Mandii Brown: A Rose That Grew Out of the Concrete

Mandii Brown, now settled in the Nashville area, never expected or planned to work in the field of mental health in the Metro area. The new Tennessean is determined to make a positive impact in the community and beyond with the help of her platform ‘Well What Had Happened Was‘ (WWHHW). This journey wasn’t one that happened overnight, but rather a path that life has led her on through her experiences.

Growing up as an Afro-Latina on the South Side of Chicago, life was not easy for Mandii. As the middle child of eleven, Brown and her family experienced numerous traumatic events such as vandalism, robbery of their possessions, and drive-by shootings.

“My parents were married, divorced, married again, and then divorced again. That alone starts the broken foundation that I grew up on. Despite having our own little village, we consistently moved around every 2-3 years around Chicago, adding to the instability of our lives. And when my parents were on bad terms, we began to move further away or have chaotic schedules making it hard to see my father. But nonetheless, he would always show up and follow us.”

Brown admits there was some good in how she grew up, but there was definitely more negative than positive. It was through these experiences, both positive and negative, that she developed a desire to help Black men, beginning with observing her father’s struggles at a young age.”

“I just would observe and how he would move. Right after high school, my father went into the military upon having my older sister, and when he eventually left, he rekindled his relationship with my mother and proceeded to get married. When I got older, I discovered the ins & outs and how toxic it truly was, and narcissistic both my parents could be; especially my father. Despite being a daddy’s girl, he was my initial window into observing the lack of mental health awareness in men, how it can be masked, how it can be neglected, and how there’s some fear behind the awareness. After a while, without unspoken condemnation, men can grow and become stuck in their ways to where it’s too late to change because their methods and mentality have worked for them for so long.”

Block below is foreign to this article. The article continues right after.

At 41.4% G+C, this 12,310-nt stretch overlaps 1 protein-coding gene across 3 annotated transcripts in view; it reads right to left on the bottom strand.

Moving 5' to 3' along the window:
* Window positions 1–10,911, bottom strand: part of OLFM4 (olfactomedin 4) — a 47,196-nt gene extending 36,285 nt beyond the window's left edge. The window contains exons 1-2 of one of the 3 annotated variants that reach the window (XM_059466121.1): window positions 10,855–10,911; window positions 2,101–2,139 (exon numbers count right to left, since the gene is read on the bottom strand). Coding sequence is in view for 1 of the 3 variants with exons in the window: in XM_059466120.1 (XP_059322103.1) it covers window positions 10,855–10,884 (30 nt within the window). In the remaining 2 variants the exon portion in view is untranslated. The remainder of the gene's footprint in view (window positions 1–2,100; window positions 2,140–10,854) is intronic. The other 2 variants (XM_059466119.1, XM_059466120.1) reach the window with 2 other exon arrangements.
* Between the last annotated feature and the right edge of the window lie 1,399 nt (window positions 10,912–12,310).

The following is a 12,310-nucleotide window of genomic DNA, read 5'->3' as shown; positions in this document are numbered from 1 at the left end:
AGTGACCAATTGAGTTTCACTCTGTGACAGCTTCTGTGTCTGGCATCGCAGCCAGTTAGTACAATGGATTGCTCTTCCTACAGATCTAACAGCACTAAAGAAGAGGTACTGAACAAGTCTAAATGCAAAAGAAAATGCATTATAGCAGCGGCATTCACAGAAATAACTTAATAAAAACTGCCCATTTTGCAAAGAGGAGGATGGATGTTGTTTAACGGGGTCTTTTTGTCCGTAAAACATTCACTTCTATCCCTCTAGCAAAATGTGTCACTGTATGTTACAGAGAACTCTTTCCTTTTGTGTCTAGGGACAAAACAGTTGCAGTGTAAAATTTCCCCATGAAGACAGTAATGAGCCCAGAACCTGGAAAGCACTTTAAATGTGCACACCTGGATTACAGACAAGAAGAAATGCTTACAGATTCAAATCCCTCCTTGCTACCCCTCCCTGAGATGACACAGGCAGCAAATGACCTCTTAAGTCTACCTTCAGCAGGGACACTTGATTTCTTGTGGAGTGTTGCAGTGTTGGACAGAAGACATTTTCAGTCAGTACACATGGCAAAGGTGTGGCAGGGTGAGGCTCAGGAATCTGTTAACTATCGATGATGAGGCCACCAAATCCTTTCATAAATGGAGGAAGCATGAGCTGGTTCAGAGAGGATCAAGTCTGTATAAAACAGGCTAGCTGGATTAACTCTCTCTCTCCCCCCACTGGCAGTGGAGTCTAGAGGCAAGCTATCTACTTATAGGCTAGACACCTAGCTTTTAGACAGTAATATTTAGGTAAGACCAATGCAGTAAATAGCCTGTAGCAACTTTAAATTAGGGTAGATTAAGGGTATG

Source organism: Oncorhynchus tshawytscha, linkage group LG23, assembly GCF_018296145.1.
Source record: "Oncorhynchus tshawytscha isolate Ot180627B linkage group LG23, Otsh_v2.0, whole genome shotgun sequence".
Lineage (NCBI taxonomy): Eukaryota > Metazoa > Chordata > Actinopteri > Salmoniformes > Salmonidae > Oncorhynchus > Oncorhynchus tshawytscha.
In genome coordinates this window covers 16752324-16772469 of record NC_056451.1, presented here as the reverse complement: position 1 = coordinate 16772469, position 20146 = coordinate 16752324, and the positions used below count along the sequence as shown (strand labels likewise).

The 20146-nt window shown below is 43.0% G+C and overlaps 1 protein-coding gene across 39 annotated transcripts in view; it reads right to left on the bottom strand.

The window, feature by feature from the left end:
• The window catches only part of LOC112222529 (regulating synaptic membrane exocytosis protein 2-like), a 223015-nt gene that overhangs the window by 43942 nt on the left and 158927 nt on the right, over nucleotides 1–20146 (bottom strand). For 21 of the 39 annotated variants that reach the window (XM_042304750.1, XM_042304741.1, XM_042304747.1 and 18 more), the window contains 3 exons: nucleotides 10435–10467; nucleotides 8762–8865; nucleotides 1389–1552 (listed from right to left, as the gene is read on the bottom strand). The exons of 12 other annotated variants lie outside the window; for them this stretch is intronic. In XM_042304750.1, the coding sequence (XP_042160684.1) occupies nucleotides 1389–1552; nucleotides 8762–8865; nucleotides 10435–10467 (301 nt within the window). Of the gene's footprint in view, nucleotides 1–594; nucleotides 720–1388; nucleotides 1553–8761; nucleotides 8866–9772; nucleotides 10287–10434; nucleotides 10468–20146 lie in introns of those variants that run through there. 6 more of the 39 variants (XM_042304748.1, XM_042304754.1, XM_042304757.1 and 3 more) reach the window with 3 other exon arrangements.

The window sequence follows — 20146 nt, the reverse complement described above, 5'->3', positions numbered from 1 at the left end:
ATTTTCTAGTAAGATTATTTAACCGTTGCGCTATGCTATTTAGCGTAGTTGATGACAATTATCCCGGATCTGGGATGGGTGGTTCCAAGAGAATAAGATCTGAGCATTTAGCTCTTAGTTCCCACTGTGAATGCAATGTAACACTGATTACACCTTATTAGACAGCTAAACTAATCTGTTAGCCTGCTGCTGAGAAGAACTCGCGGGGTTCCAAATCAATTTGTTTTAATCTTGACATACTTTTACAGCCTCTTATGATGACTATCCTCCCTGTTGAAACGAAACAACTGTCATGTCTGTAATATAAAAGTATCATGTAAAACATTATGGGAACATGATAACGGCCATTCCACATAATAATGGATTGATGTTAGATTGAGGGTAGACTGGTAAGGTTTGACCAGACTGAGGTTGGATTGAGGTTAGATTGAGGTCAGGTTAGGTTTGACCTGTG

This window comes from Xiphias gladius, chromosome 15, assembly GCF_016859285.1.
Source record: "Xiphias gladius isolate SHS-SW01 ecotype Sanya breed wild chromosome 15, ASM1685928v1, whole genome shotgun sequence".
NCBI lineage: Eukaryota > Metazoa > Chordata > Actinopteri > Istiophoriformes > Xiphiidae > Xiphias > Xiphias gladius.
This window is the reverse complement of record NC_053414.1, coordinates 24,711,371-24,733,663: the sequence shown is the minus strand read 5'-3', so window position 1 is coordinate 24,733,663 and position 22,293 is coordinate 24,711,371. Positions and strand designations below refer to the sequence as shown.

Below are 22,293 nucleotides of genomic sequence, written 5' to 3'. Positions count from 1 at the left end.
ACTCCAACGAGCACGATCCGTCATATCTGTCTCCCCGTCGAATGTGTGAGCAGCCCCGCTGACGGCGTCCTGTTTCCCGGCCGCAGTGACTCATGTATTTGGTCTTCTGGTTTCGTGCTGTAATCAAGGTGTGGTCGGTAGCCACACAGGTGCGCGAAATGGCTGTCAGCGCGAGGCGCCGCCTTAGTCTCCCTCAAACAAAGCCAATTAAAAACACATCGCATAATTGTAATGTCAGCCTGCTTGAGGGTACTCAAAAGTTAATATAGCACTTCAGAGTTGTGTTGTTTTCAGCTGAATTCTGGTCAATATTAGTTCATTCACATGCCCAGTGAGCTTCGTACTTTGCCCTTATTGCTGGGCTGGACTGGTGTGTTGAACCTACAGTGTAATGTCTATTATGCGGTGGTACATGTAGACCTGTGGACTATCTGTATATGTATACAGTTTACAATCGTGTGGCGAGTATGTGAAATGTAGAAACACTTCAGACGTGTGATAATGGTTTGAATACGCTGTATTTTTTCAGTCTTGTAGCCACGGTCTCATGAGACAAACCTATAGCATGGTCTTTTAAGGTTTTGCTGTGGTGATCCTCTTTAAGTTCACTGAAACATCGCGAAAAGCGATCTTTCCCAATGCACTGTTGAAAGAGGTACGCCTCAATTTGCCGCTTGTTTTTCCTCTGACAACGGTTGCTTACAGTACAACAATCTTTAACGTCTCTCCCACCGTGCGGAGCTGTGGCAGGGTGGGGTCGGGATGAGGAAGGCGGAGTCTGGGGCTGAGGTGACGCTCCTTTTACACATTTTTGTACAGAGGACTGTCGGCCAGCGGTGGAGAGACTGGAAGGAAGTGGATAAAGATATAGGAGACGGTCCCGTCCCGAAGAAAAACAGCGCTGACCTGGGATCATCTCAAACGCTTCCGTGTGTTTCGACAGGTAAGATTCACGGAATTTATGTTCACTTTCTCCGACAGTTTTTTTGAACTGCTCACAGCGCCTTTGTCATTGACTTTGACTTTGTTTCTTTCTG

Observing her father, who is like her best friend and has always been present in her life, sparked Mandii’s interest in mental health. She went on to earn an Associate’s Degree in General Studies from Kishwaukee College in Malta, Illinois, and a Bachelor’s in Education and African-American Studies from Northern Illinois University. After obtaining her teaching certification, Mandii worked as an academic advisor for the alternative charter school system CICS, which served students who were expelled, pregnant, or otherwise unable to attend regular CPS or charter schools. This work provided these students with an opportunity to earn their high school degrees and go on to college, which was particularly fulfilling for Mandii. Later, she became a US/World History teacher and flag football coach at Beethoven Middle School, while attending the University of West Alabama in a hybrid program to receive her MS in Clinical Mental Health Counseling.

While Brown enjoyed the work she was doing in Chicago, she felt that the safety concerns and the overall environment of the education system there were not ideal for her. As a result, she made the radical decision to move to Nashville in 2020.

“I was dating my ex at the time, traveling back and forth from Chicago to Nashville and he asked me if I thought about moving to Nashville. Initially, I didn’t want to move to Nashville, but I was not opposed to making the move if that was meant to be. But the more I came, I was at peace coming down here. I knew I needed to move due to needing counseling residency in the south for the upcoming summer for my pre-intern internship for graduation. It was mandatory in my program to be in Alabama.”

Brown moved here for a fresh and loving start, or so she thought. Her happily ever after she thought may have been coming quickly turned into something different.